If you went into the Aston Villa game looking for something which demonstrated this team had more to it than you feared after the way they played against Crystal Palace, last night was exactly that. It was the perfect riposte to a performance which was underwhelming and worrying in equal measure, and there was so much to like about it.
Mikel Arteta made some changes, with Alexandre Lacazette, Albert Sambi Lokonga and Nuno Tavares all coming into the starting the line-up. Just as we did against Palace, we came shooting out of the blocks, starting brightly, but this time we were able to maintain it. By half-time we were 2-0 up, but the graphic Sky Sports put up told its own story.
To be clear, you really didn’t need stats to tell you we were on top. You just needed eyes. The difference in performance from Palace was unreal, like chalk and cheese. We dominated the game, Villa couldn’t get near us, but even when they did get hold of the ball, we chased them down, hunted in packs, pressed them, won it back, and crucially – for me at least – we competed for, and won, the second ball time and time again. We were secure and dynamic in possession. All the things that frustrated me about Monday were gone, and it was great to see.
With that comes the ability to cause the opposition problems, and we did that almost from the first whistle. By the time Thomas Partey headed home his first Arsenal goal, he’d already hit the post, and Arsenal had had seven other attempts on goal. This was by the 23rd minute. You wondered if we could keep it going, and we did. There was a big chance for Saka which drew a very good save from Emi Martinez, Partey headed not far over from a corner, and then just as the first half appeared to be over, there was drama.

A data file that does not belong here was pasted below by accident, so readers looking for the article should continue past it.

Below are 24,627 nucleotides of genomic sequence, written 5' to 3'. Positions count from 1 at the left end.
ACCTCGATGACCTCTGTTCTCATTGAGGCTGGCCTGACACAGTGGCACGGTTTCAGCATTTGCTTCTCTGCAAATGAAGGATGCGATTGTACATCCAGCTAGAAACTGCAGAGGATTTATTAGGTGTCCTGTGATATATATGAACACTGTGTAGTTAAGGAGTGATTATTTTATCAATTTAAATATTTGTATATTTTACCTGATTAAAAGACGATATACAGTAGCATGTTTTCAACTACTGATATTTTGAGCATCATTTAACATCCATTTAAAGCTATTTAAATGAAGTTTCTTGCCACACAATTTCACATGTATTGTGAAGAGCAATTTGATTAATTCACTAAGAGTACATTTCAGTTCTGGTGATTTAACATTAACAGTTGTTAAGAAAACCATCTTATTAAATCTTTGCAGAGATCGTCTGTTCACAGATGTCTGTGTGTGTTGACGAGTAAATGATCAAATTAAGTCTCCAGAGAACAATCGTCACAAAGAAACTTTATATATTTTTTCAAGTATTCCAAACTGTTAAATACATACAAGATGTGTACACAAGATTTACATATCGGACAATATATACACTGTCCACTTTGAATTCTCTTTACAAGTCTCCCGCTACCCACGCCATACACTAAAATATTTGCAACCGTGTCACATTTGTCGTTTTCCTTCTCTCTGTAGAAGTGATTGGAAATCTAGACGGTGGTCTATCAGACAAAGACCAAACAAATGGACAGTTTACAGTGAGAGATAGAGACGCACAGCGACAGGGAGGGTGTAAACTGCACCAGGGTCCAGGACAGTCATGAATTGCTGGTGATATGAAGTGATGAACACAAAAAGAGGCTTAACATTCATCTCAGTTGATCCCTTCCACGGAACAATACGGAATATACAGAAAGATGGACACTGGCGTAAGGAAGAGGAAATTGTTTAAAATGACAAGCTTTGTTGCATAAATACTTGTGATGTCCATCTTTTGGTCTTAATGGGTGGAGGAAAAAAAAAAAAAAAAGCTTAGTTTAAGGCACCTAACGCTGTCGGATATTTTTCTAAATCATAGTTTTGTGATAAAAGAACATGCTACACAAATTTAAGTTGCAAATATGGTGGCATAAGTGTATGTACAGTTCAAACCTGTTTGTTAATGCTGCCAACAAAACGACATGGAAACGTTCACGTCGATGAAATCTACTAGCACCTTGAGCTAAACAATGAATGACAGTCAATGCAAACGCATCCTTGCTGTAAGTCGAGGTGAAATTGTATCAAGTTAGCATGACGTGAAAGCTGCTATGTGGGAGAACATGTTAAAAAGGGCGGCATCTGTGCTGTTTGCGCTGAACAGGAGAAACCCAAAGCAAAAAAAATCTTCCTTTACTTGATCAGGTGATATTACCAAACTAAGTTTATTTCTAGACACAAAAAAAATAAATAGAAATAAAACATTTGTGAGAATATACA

I think it’s the timing of it that made it so contentious, to be honest. The challenge on Lacazette looked like a foul to me, albeit one that an experienced player drew well, but with just seconds of the two minutes of added time left, there was a VAR check, and the referee pointed to the spot. I have to say I wouldn’t have been fuming if it hadn’t been given (using my ‘if it were up the other end’ method of gauging a penalty), but it was and Aubameyang stepped up. Martinez saved it, but the captain stuck the rebound away, much to our delight and to the despair of the former Arsenal keeper.
Just on the time thing – which seemed to vex the Villa manager afterwards – isn’t the ‘added time’ a minimum of two minutes, and not ‘precisely two minutes to the very second’? I don’t really understand what all the fuss is about there. Referees routinely play more injury time than the board suggests. Based on our first half performance though, the two goal lead was no less than we deserved.
As expected, Villa made changes to shape and personnel after such a dismal first half showing, and it made an impact. Aaron Ramsdale, who had been basically a spectator (with some sensational passes), was forced into an early save. Ben White made a superb block as his partnership with Gabriel continued to develop nicely, and there was more to the visiting side in terms of the threat they offered.
However, the third Arsenal goal summed up something for me: the performance of Emile Smith Rowe. It is hard to single out individuals on a night like last night. I thought Lacazette had a very good first half, bringing a bit of industry and grit to our attacking game; Tavares was great fun, charging up and down that left wing and producing in the opposition final third; but Smith Rowe was a cut above, illustrated perfectly by his 56th minute strike.
Look where he is as Villa try and make progress down the left hand side: